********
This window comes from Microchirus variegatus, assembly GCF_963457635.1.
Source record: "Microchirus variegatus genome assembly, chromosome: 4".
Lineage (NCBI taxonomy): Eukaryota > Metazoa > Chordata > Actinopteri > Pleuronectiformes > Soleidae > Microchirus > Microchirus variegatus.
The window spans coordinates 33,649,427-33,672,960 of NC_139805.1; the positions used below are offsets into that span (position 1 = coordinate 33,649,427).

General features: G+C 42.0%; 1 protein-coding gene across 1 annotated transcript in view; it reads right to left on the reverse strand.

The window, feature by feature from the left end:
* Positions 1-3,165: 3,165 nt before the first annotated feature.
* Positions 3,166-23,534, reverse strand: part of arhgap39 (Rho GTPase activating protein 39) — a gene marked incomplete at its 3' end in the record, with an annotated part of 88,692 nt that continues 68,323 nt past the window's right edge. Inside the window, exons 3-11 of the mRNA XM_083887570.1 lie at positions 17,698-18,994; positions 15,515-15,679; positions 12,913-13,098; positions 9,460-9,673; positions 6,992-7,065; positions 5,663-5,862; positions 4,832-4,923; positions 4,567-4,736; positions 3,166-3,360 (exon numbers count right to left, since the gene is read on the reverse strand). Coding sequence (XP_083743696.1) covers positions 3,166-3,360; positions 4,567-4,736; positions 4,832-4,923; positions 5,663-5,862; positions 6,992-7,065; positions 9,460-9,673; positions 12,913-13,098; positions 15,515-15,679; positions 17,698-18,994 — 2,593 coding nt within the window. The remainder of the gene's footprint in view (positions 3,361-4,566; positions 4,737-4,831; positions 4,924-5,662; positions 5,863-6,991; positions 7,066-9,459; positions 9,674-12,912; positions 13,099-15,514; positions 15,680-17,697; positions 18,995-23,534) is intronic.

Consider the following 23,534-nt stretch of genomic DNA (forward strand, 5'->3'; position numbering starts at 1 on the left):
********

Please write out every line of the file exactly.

This window comes from Microchirus variegatus, assembly GCF_963457635.1.
Source record: "Microchirus variegatus genome assembly, chromosome: 4".
Lineage (NCBI taxonomy): Eukaryota > Metazoa > Chordata > Actinopteri > Pleuronectiformes > Soleidae > Microchirus > Microchirus variegatus.
The window spans coordinates 33,649,427-33,672,960 of NC_139805.1; the positions used below are offsets into that span (position 1 = coordinate 33,649,427).

General features: G+C 42.0%; 1 protein-coding gene across 1 annotated transcript in view; it reads right to left on the reverse strand.

The window, feature by feature from the left end:
* Positions 1-3,165: 3,165 nt before the first annotated feature.
* Positions 3,166-23,534, reverse strand: part of arhgap39 (Rho GTPase activating protein 39) — a gene marked incomplete at its 3' end in the record, with an annotated part of 88,692 nt that continues 68,323 nt past the window's right edge. Inside the window, exons 3-11 of the mRNA XM_083887570.1 lie at positions 17,698-18,994; positions 15,515-15,679; positions 12,913-13,098; positions 9,460-9,673; positions 6,992-7,065; positions 5,663-5,862; positions 4,832-4,923; positions 4,567-4,736; positions 3,166-3,360 (exon numbers count right to left, since the gene is read on the reverse strand). Coding sequence (XP_083743696.1) covers positions 3,166-3,360; positions 4,567-4,736; positions 4,832-4,923; positions 5,663-5,862; positions 6,992-7,065; positions 9,460-9,673; positions 12,913-13,098; positions 15,515-15,679; positions 17,698-18,994 — 2,593 coding nt within the window. The remainder of the gene's footprint in view (positions 3,361-4,566; positions 4,737-4,831; positions 4,924-5,662; positions 5,863-6,991; positions 7,066-9,459; positions 9,674-12,912; positions 13,099-15,514; positions 15,680-17,697; positions 18,995-23,534) is intronic.

Consider the following 23,534-nt stretch of genomic DNA (forward strand, 5'->3'; position numbering starts at 1 on the left):